Everyday more advanced, supposedly better then the last, technology gets released and brought into our world meant to simplify and time manage our already fast paced and nonstop lives. Unfortunately newspapers countrywide, despite surviving their struggles over the past decade, may be on its last leg unless some major transformations are made. News organizations all over are rapidly shrinking, along with the number of journalists that have made those papers possible. The risk of becoming completely obsolete since the coming age of digital journalism is looking more like a reality rather then a horror story told around the office. With the countless number of digital news sites cropping up everyday, from existing television stations sites, surviving newspapers sites or even the everyday bloggers webpage; anyone and everyone these days can become a producer of news content whether they are completely reputable or not. Better yet, all of these sites with an abundance of information at your fingertips, unlike the newspaper, are completely free.
Due to these circumstances it’s understandable why newspapers around the country are one-by-one having to close their doors and go back to the drawing board. Not only do they need to figure out a way to keep their paper alive but make a profit while doing so. This will be a very difficult task without the help of their surrounding government officials, community members and sponsors. Even then, if they were to get enough support to keep their paper going, how long exactly would that last? If the upcoming generations were to be polled on how many times they have picked up a newspaper and read it through and through, or even just read a few of the main articles in recent years, it wouldn’t be surprising if the resulting numbers were well below half.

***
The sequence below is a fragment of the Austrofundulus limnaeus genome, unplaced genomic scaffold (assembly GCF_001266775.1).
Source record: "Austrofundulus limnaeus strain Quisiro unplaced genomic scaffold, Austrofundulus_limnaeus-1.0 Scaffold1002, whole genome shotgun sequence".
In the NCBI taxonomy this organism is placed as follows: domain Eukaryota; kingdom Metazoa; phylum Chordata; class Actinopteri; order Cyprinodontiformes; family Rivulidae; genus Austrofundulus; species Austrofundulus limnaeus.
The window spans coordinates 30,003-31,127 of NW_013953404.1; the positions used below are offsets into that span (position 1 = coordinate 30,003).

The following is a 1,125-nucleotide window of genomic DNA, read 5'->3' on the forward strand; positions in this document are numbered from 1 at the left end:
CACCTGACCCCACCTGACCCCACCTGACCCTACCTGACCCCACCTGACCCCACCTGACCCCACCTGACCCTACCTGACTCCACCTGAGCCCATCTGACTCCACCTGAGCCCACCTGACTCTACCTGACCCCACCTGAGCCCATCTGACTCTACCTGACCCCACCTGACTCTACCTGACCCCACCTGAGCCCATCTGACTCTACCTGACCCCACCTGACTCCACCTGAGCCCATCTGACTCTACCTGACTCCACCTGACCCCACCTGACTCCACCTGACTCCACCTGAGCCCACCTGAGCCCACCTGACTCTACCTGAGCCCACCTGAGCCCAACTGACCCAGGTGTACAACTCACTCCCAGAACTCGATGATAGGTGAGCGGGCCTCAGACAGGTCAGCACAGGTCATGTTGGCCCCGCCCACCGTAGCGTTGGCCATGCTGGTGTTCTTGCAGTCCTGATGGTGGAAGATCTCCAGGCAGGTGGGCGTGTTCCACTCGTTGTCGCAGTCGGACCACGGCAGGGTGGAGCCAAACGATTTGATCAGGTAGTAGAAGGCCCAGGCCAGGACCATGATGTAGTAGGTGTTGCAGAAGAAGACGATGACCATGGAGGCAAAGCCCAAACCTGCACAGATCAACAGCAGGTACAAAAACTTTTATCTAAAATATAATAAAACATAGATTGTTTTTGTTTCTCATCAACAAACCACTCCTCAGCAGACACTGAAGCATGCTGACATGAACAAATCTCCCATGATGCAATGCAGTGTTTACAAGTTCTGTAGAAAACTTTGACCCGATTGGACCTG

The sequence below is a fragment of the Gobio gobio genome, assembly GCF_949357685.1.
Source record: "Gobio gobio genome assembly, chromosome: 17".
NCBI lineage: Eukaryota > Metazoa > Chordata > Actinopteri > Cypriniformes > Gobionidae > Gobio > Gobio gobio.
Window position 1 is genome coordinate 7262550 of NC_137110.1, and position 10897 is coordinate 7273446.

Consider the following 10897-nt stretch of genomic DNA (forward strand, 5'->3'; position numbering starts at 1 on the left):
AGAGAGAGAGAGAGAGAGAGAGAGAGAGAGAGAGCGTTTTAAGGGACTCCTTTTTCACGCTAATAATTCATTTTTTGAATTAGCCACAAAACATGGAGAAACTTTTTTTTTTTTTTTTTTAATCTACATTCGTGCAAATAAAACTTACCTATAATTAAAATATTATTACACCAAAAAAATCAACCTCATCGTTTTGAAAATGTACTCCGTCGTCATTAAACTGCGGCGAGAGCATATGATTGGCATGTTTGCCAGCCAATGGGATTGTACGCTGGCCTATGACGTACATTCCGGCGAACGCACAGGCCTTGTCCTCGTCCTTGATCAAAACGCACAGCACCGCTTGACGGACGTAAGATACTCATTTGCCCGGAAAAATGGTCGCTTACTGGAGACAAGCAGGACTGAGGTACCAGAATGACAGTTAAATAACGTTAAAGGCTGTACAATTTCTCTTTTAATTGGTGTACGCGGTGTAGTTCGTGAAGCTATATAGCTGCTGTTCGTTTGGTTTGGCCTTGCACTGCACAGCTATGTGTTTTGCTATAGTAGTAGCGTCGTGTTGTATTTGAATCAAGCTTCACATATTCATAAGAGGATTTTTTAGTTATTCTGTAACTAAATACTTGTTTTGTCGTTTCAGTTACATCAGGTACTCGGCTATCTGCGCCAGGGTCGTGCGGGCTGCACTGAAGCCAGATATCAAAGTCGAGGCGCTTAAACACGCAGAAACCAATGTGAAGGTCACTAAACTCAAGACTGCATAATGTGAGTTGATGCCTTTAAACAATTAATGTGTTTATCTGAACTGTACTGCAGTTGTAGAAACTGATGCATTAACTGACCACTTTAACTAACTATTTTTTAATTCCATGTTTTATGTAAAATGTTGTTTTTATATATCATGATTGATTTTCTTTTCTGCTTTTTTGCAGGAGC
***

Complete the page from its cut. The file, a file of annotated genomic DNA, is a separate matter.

Truthfully, despite being a recipient of a weekly paper myself, with the accessibility of so many news sources online, I don’t believe I would miss the paper being dropped at my door every Sunday. I know in many cases people today are having papers and articles sent straight to their email, or to their handheld tablet. With such competition these traditional papers need to consider their options and try and adapt in other ways to keep themselves around. Though the physical newspaper itself may at some point diminish, the power of written word and the passion of the journalists themselves will work to keep us informed and aware of the world around us.